There’s a hip new kid on the e-commerce block, and he’s proving to be quite the thorn in the side of his more traditional, well-established neighbors.
Digital-savvy, disruptive, and driven by a no-nonsense DIY-approach to doing business, a new wave of direct-to-consumer brands (aka D2C/DTC) are flipping the e-commerce world on its head, and it’s leaving millennials and Gen-Zers alike screaming "Hey, take my money!".
For the uninitiated who aren’t familiar with the recent success stories of plucky upstarts such as Dollar Shave Club, Glossier, HelloFresh, and Casper, direct-to-consumer companies are those that—as their name suggests—sell their products directly to consumers, without relying on third-party retailers, wholesalers or manufacturers; i.e. the "middlemen".
Credit: Trusted Shops
Typically operating exclusively online and without physical stores, they have more control over their product lifecycle and marketing, which means lower costs, and fewer obstacles in getting their brand message across to consumers.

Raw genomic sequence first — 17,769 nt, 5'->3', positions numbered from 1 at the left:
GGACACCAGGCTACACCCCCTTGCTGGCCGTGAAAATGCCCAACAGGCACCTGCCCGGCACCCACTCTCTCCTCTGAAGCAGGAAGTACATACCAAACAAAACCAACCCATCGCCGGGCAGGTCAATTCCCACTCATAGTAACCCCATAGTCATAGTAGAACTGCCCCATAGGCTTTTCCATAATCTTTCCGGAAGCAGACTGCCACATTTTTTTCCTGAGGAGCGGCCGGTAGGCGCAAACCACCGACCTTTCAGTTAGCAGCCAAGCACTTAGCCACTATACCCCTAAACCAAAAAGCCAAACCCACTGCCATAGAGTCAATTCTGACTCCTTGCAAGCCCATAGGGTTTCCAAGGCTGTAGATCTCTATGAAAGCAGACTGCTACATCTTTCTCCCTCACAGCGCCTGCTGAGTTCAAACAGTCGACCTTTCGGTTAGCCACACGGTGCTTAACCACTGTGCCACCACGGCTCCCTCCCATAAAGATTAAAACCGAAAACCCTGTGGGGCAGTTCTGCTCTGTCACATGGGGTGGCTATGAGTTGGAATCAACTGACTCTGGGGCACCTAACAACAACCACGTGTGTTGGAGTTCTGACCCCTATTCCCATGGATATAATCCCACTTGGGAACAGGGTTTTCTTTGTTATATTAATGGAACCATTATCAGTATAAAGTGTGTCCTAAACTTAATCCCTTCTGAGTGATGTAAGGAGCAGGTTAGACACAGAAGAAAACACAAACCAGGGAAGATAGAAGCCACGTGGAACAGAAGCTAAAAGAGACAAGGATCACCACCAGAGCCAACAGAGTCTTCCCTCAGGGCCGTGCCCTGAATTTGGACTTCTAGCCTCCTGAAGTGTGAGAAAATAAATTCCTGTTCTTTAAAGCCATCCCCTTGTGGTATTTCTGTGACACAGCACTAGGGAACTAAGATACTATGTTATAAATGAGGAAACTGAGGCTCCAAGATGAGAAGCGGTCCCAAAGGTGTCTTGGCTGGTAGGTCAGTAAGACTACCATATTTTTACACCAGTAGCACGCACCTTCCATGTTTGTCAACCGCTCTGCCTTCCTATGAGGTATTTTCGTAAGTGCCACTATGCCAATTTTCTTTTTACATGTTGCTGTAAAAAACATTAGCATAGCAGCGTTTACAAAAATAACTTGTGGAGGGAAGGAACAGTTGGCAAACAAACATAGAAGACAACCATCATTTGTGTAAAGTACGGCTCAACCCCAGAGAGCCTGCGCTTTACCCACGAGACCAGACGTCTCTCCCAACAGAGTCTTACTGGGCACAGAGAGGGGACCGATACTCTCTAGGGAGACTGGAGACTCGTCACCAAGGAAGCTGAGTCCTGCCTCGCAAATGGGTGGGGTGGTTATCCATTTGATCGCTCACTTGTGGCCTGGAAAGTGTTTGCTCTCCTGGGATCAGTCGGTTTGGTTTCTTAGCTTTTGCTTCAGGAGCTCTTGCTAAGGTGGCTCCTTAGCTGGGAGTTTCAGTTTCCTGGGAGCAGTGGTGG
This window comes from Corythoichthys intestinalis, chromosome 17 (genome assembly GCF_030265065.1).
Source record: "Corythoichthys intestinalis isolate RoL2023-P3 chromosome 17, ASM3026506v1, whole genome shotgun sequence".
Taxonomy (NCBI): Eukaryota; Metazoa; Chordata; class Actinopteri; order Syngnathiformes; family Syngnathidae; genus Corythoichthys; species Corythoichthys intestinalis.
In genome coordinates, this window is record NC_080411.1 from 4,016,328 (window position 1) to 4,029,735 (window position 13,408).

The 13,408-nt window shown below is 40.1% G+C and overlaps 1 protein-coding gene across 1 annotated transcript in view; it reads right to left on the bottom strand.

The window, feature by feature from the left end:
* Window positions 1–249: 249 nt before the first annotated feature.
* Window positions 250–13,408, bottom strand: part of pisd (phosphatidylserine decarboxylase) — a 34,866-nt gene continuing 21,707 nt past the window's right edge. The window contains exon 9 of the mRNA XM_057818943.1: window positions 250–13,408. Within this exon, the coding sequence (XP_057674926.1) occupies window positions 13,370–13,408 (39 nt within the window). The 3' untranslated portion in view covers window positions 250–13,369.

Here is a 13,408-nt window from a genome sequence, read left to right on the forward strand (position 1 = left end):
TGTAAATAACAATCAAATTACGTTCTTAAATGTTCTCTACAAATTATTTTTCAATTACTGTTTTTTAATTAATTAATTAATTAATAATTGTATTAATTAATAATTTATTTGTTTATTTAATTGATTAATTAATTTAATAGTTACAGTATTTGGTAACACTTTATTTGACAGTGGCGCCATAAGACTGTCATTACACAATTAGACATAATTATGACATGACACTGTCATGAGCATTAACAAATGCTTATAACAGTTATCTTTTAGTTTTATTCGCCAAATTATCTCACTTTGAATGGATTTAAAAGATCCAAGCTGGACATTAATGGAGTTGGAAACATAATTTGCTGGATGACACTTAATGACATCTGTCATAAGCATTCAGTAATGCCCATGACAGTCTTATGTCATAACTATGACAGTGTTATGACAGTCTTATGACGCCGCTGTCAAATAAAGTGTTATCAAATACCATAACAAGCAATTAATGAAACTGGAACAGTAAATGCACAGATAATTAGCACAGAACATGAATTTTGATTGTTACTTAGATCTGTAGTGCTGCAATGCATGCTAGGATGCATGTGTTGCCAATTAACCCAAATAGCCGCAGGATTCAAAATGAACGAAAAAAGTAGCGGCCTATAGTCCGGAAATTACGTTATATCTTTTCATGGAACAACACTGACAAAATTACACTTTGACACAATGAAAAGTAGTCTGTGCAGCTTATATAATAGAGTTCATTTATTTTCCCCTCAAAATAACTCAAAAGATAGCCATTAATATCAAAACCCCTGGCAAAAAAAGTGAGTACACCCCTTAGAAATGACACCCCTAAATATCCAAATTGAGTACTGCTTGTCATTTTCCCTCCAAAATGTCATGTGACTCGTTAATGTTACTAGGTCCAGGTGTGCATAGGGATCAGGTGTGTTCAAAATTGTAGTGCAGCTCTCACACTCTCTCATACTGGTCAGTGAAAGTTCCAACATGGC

So just how successful have DTC brands proven to be in recent years? A few stats: e-commerce in the US brings in over $517 billion each year (and growing), with recent data revealing that 40% of internet users predict direct to consumer brands to make up 40% of their total purchases within the next five years.
DTC make-up brand Glossier, non-existent a decade ago, is now valued at $1.2 billion. Mattress specialists Casper, established in 2014, trails slightly behind at a not-too-shabby $1.1 billion. If I were an investor...well, say no more.
The future is bright for the trendy new e-commerce kids, and their forward-thinking approach to doing business has breathed new life into a retail industry that, in its traditional form, was becoming stale, and out-of-touch with the younger generations (i.e. the digital natives.)
So why are Direct-to-Consumer brands proving to be so successful, particularly with young people?